Rose Wilkerson: Right. It’s, it’s still repeating the same problem. You know, it’s not, it’s not resolving it in in any form or fashion. So that’s kind of like the thing that we look at and the other course, kind of broaden it a little bit where we are looking at what’s a chatbots and how they’re used to, you know so Microsoft in particular, put out a chat bot. Tay, and it had a weak point that some people discovered and it was supposed to, yeah. Just being able to gather conversations and have conversations with people just around the world. And when they put it out there, I think on Twitter or something like that, it didn’t do well. It started, some people took advantage of it and it started spewing out racist stuff and sexist and, and whatnot. And, but the way they handled that, those more of you, our list of terms that you don’t talk about. You know, that’s what they told the software to do, rather than have it learn from conversations about race and, and, and other things. It just said just it it’s I brought the, I bring the question to the students. Race is not a blacklist of terms. Like you just don’t use. That doesn’t resolve it. Yes. So we just talk about those kinds of things. It’s a lot of fun to, to teach and whatnot. I think the students really learn a lot about, you know this, this, the overall topic of racism and, and, and, technology,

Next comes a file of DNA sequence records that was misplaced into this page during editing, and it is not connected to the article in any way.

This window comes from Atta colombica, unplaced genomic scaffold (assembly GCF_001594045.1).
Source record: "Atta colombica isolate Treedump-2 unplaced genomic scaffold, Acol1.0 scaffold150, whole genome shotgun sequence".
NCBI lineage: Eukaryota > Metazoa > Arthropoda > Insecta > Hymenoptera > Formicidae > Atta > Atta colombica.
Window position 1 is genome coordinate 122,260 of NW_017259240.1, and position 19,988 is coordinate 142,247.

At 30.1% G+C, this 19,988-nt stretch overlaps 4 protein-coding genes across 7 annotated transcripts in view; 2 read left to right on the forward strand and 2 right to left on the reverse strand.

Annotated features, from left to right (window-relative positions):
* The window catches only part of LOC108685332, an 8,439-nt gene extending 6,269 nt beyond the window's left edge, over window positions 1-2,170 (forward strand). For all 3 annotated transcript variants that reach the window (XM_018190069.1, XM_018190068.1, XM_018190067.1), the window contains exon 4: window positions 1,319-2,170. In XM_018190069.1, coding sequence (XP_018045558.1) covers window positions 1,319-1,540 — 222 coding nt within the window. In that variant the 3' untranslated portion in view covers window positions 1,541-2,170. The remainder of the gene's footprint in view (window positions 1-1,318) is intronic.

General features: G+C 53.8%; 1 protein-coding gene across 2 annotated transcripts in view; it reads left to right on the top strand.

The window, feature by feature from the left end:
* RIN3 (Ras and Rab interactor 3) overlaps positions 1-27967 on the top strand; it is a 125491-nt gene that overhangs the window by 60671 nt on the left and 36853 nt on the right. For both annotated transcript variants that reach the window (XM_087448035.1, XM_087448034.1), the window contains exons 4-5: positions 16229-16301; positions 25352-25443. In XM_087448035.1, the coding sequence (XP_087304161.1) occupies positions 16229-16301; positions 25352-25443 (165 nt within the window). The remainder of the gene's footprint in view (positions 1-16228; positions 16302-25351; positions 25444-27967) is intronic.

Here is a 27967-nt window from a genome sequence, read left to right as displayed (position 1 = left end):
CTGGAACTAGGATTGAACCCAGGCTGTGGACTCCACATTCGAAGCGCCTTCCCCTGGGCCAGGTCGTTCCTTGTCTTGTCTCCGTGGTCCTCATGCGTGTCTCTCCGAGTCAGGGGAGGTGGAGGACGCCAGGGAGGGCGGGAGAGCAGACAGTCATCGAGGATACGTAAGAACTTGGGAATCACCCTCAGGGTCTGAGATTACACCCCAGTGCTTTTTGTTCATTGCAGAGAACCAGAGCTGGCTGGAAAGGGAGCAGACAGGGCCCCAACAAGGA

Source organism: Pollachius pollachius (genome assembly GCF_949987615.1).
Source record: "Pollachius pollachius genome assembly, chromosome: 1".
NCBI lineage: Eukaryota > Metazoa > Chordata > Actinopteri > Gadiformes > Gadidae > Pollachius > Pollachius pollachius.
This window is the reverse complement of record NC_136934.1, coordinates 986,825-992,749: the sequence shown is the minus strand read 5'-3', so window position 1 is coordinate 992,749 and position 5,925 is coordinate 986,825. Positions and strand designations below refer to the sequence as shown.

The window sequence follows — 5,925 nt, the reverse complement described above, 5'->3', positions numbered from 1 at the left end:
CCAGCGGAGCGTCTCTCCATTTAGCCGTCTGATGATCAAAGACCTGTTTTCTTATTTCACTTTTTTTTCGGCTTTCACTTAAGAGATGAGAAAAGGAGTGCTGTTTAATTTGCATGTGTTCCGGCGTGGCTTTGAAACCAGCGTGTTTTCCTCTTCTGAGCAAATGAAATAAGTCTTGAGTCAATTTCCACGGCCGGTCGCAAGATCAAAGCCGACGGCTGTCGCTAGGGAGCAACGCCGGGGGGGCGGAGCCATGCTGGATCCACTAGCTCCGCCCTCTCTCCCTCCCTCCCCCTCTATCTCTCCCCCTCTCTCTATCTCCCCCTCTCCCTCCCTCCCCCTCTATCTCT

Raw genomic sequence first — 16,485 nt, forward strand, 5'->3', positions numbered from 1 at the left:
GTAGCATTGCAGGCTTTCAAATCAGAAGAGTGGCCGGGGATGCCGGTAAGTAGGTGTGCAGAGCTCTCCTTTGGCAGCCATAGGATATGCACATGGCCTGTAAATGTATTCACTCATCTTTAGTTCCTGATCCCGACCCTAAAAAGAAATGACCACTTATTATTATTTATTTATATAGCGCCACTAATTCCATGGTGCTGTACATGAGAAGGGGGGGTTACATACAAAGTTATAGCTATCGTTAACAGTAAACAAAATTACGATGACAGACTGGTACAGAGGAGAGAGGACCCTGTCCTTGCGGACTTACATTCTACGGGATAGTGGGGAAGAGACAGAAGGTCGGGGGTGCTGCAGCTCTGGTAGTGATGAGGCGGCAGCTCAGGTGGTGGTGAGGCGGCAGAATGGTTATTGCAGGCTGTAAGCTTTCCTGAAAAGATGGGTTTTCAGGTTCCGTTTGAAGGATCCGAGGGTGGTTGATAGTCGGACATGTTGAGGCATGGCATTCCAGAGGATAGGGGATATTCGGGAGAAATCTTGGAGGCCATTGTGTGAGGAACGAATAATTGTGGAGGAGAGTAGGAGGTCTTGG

Megan Figueroa: Both you and Natalyn have mentioned words like standard
English and power, oppression, and then saying that nothing is neutral. We talked about this before on the show, but can you tell us what standard language ideology is?